Calif. Rancher Still Optimistic Amid Record Drought


A record-breaking drought this winter – usually California’s rainy season – is wreaking havoc on the state’s cattle ranchers, whose livestock depend on grasses.

“Forage production is ten times below normal forage levels,” says UC Davis researcher Leslie Roche, co-author of last month’s study on the drought’s effect on ranchers. “Water is the number one limiting resource, so it’s a huge deal.” She says it was the first January on record that there were no inches of rain measured outside of the Sacramento area.

Many of California’s multi-generational cattle ranchers have been selling off at least some livestock to ranchers in the Midwest, who are better prepared to feed their cattle. While some are supplementing the cattle’s diet with hay, others say the prices are just too expensive.

“Our cattle eats 50,000 pounds every four to five days, and it costs –if you can find it – between $5,000 and $6,000 per load,” says Yolo Cattle Company co-owner Scott Stone, whose ranch is situated in Woodland, Calif. Much of the hay is being shipped in from Oregon, Idaho and Utah.

And though cattle prices are high, the cows being put up for market are fetching lower prices.

“It’s a problem selling the cows. They’re in a poor condition, because you’re feeding them hay, which is not like grazing on regular grass,” says Stone. He usually keeps some calves over the winter so they can put on more weight, but instead sold them all this year for between $500 and $600 a head.

Seventh-generation cattle rancher Todd Swickard has also been selling off calves from his Five Dot Ranch using video auctions.

“A lot of the calves have gone back to the Midwest, where they are recovering from a drought there but having a good year with a good feed supply,” says Swickard. He says he’s sold calves for as much as $900 per head.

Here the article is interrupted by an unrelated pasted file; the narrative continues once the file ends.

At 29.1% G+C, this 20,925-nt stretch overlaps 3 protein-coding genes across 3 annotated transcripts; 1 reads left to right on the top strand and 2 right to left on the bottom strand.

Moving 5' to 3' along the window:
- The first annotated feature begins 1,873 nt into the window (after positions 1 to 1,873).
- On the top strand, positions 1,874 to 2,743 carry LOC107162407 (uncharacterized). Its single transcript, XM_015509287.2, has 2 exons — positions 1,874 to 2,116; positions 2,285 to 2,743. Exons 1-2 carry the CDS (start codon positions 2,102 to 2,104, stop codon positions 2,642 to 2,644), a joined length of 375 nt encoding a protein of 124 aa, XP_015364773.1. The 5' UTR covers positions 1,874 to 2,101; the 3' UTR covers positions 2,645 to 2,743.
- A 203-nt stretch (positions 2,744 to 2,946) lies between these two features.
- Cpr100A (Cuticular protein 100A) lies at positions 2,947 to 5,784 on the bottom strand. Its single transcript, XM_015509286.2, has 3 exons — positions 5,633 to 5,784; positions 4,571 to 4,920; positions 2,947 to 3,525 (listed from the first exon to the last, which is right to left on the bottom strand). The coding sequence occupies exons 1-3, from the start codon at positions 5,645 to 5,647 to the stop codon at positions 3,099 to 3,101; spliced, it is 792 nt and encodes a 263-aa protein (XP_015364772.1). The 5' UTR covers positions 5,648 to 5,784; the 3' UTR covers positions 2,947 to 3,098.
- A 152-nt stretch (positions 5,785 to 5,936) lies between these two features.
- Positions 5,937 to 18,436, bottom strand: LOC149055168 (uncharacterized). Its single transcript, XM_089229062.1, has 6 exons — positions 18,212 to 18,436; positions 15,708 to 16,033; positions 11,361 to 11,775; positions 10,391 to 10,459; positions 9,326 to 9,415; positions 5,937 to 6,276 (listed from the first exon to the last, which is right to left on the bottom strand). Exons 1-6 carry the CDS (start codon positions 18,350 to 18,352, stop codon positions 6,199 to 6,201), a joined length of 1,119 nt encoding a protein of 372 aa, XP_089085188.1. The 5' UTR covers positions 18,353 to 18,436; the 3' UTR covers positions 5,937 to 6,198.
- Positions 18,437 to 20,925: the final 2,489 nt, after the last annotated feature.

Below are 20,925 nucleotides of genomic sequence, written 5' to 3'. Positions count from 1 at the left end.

Consecutive Dry Years Take a Toll

But this isn’t the first bad year, as ranchers say luck has been dried up for a while.

“2013 was the driest on record for the state, and now we’re into another year with the drought continuing … it keeps compounding,” says Swickard.

At this point, the ranchers say they need much more than a good sprinkle to kick their businesses into gear.

“It takes an inch of rain to get grass started, and for the past five months we’ve had no grass growing whatsoever,” says Stone.

Effects on Food Prices

Though cattle prices have been rising for California farmers, UC Davis agricultural economist Dan Sumner says it’s highly unlikely that consumers will get hit at the grocery store.

“The California cattle industry is small relative to the national beef supply. What happens here won’t affect meat prices,” says Sumner.

He says it’s unlikely prices will increase even for crops like lettuce – a category in which California growers have a more significant presence.

“We have enough groundwater in coastal valleys to cover high-priced vines and produce like lettuce and celery,” says Sumner. Instead, he says farmers will likely cut back acreage for crops like cotton, alfalfa and corn.

“I don’t think food consumers will notice very much,” he says.

Optimism Prevails

While Zaca Ranch co-owner Alex Fleming says it’s the worst weather on-record since the 1840s, other ranchers are comparing the weather to a more recent drought – and are seeing a bright side.

“They tell me it’s nothing compared to 1924,” says Rankin Ranch owner Bill Rankin, whose great-grandfather started the ranch in 1863. “I heard a guy the other day say in ’24, it just didn’t rain at all in this area.

“Sometimes we think there are more dry years than wet years … We’re just in a cycle, and we’ll cycle around,” says Rankin.

But if it rains any time soon, the ranchers say their problems won’t go away overnight.

“The conception of the cow … it’s close to a three-year process, from conception to harvest,” says Swickard. “It takes a long time to recover. As we reduce numbers, we can’t bounce back [instantly].”

But come what may, Yolo Cattle’s Stone says he won’t lose faith.

“If you’re not an eternal optimist, you shouldn’t be in agriculture,” he says. “You’re always rolling the dice: There’s a lot of risk and a lot of money at stake. “